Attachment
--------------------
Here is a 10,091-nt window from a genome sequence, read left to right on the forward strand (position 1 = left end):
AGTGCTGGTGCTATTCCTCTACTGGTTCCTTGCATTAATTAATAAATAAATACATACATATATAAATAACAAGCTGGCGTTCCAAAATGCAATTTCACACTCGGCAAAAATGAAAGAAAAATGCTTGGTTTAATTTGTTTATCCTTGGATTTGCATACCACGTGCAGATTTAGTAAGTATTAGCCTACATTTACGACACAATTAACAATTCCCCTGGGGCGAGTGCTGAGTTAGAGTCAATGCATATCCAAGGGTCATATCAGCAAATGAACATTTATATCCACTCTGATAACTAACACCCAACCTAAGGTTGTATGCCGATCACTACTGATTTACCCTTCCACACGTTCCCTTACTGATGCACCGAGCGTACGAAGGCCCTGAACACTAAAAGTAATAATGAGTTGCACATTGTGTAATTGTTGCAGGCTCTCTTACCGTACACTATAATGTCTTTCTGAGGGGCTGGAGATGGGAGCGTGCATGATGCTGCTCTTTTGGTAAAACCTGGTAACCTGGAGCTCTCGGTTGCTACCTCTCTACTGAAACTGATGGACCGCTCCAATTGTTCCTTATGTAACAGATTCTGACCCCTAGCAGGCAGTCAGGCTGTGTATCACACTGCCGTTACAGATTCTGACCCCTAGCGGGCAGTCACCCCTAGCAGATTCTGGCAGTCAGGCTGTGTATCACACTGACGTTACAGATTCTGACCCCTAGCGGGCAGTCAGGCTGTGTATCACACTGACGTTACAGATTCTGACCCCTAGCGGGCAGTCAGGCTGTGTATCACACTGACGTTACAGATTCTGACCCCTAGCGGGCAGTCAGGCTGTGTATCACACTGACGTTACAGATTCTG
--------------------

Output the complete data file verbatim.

Here is a 10,091-nt window from a genome sequence, read left to right on the forward strand (position 1 = left end):
AGTGCTGGTGCTATTCCTCTACTGGTTCCTTGCATTAATTAATAAATAAATACATACATATATAAATAACAAGCTGGCGTTCCAAAATGCAATTTCACACTCGGCAAAAATGAAAGAAAAATGCTTGGTTTAATTTGTTTATCCTTGGATTTGCATACCACGTGCAGATTTAGTAAGTATTAGCCTACATTTACGACACAATTAACAATTCCCCTGGGGCGAGTGCTGAGTTAGAGTCAATGCATATCCAAGGGTCATATCAGCAAATGAACATTTATATCCACTCTGATAACTAACACCCAACCTAAGGTTGTATGCCGATCACTACTGATTTACCCTTCCACACGTTCCCTTACTGATGCACCGAGCGTACGAAGGCCCTGAACACTAAAAGTAATAATGAGTTGCACATTGTGTAATTGTTGCAGGCTCTCTTACCGTACACTATAATGTCTTTCTGAGGGGCTGGAGATGGGAGCGTGCATGATGCTGCTCTTTTGGTAAAACCTGGTAACCTGGAGCTCTCGGTTGCTACCTCTCTACTGAAACTGATGGACCGCTCCAATTGTTCCTTATGTAACAGATTCTGACCCCTAGCAGGCAGTCAGGCTGTGTATCACACTGCCGTTACAGATTCTGACCCCTAGCGGGCAGTCACCCCTAGCAGATTCTGGCAGTCAGGCTGTGTATCACACTGACGTTACAGATTCTGACCCCTAGCGGGCAGTCAGGCTGTGTATCACACTGACGTTACAGATTCTGACCCCTAGCGGGCAGTCAGGCTGTGTATCACACTGACGTTACAGATTCTGACCCCTAGCGGGCAGTCAGGCTGTGTATCACACTGACGTTACAGATTCTG